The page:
Other people are afraid that Mr Obama will hand out bales of money, too, only to a different class of people. I suppose he will. I hope he will show restraint and apply it to public works that benefit all Americans - such as my pet project of restoring passenger railroad service so people don't have to drive, for instance, from Atlanta to Louisville or Cleveland to Columbus. Even so, the new President will face not only a tide of woes created by his predecessor, but very likely, too, an obese and ineffectual federal bureaucracy unable to carry out even well-intentioned programs.

He will take office in what may be the darkest economic year this country has ever faced. 2009 shows every sign of being worse than this one, with house foreclosures and car re-pos accelerating, companies hemorrhaging jobs, oil prices heading back up (with shortages possible), and a large new group of the formerly middle class growing restive and sore in the background. It will be an historic act of governance if he can keep the lid on all this. Many people will be worrying, of course, whether he will even survive. The ghost of JFK and the dashed hopes he represented (however real or illusory) still haunt this nation.

Apart from the awful debt deflation and probable rebound hyper-inflation that will whipsaw the nation cross-eyed, the new president will face the energy question. I hope he learns the fundamental lesson: that the only way we can hope to become "energy independent" is to severely reform our car-dependent living arrangements and live more locally. Anybody who believes we're going to run the interstate highways and WalMart on solar, wind, tar sands (which belong to Canada, by the way), oil shale, methane gas, algae-diesel, or used fry-max® is going to be disappointed. We'll have to inhabit the terrain of North America differently - in traditional towns, villages, cities (scaled smaller, to a lower energy diet), as well as a productive agricultural landscape that will require more attention from live human beings (and maybe help from our friends, the animals).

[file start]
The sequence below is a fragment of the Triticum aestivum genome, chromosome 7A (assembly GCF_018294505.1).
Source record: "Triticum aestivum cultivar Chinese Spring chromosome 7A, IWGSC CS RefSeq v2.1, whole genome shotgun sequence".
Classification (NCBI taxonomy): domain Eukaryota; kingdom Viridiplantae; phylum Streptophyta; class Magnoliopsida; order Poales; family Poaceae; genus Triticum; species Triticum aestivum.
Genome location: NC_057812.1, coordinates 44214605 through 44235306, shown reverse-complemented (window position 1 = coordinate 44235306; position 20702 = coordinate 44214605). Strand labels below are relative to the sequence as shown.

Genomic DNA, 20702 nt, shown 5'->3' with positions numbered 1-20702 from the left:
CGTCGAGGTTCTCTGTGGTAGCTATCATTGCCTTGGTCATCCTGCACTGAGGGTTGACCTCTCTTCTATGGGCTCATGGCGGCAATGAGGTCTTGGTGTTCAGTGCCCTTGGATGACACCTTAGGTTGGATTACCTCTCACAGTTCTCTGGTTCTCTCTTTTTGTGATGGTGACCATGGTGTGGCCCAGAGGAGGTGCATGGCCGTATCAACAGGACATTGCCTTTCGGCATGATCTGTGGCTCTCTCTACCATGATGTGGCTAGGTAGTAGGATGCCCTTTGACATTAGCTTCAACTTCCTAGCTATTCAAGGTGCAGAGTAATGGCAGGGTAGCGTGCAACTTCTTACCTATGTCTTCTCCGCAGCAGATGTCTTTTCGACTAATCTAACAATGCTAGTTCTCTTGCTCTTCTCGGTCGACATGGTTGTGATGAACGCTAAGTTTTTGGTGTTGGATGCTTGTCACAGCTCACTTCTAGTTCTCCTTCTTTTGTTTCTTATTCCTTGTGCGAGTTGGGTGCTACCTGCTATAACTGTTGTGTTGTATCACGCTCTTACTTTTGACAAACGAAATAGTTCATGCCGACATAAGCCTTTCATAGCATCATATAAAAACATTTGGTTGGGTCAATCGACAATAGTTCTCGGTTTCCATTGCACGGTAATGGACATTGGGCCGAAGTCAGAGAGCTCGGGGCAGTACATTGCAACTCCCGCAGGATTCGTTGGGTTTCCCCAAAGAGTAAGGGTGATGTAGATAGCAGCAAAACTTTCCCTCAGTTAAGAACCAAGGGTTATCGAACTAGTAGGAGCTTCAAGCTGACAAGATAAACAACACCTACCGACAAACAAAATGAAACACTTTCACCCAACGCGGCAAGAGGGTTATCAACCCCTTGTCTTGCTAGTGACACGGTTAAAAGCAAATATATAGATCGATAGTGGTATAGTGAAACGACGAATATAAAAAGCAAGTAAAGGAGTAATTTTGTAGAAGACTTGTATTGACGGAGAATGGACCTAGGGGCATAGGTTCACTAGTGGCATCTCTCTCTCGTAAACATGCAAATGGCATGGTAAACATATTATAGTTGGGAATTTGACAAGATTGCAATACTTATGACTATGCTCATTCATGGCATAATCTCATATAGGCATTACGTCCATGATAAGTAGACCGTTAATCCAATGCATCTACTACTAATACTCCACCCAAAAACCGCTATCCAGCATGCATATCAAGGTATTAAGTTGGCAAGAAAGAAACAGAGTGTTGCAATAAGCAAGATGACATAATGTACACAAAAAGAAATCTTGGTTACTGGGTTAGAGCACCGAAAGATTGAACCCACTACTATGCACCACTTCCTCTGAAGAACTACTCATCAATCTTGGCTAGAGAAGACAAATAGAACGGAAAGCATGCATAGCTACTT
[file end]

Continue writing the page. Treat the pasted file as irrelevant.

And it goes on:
Much of the real work of the next president will be guiding a transition out of obsolete habits, practices, and expectations that we must shed whether we like it or not. The painful downscaling of the financial sector, from a bloated twenty plus percent of the US economy back to something more in the five percent range, is only the first of these agonies. The transition away from suburbia - our tragic misallocation of resources in an infrastructure for daily life with no future - will be even more harrowing because of the psychology of previous investment, which will provoke a misguided effort to sustain the unsustainable, and squander our dwindling resources in the process.

I reject the label "gloom-and-doomer" where these difficult transitions are concerned. There's a lot about the way we live now that is disgusting, degrading, demoralizing, and socially toxic - from our suicidal diet of processed fat, salt, and corn syrup byproducts to the spiritually punishing everyday realm of the highway strip to the fantastic loneliness and alienation of a people made hostage to a TV-consumer nexus of corporate colonialism. Were done with that. We just don't know it yet. Mr Obama may not know it, either, but he is a trustworthy soul to hold our hands as we enter this unknown territory.

Bill Totten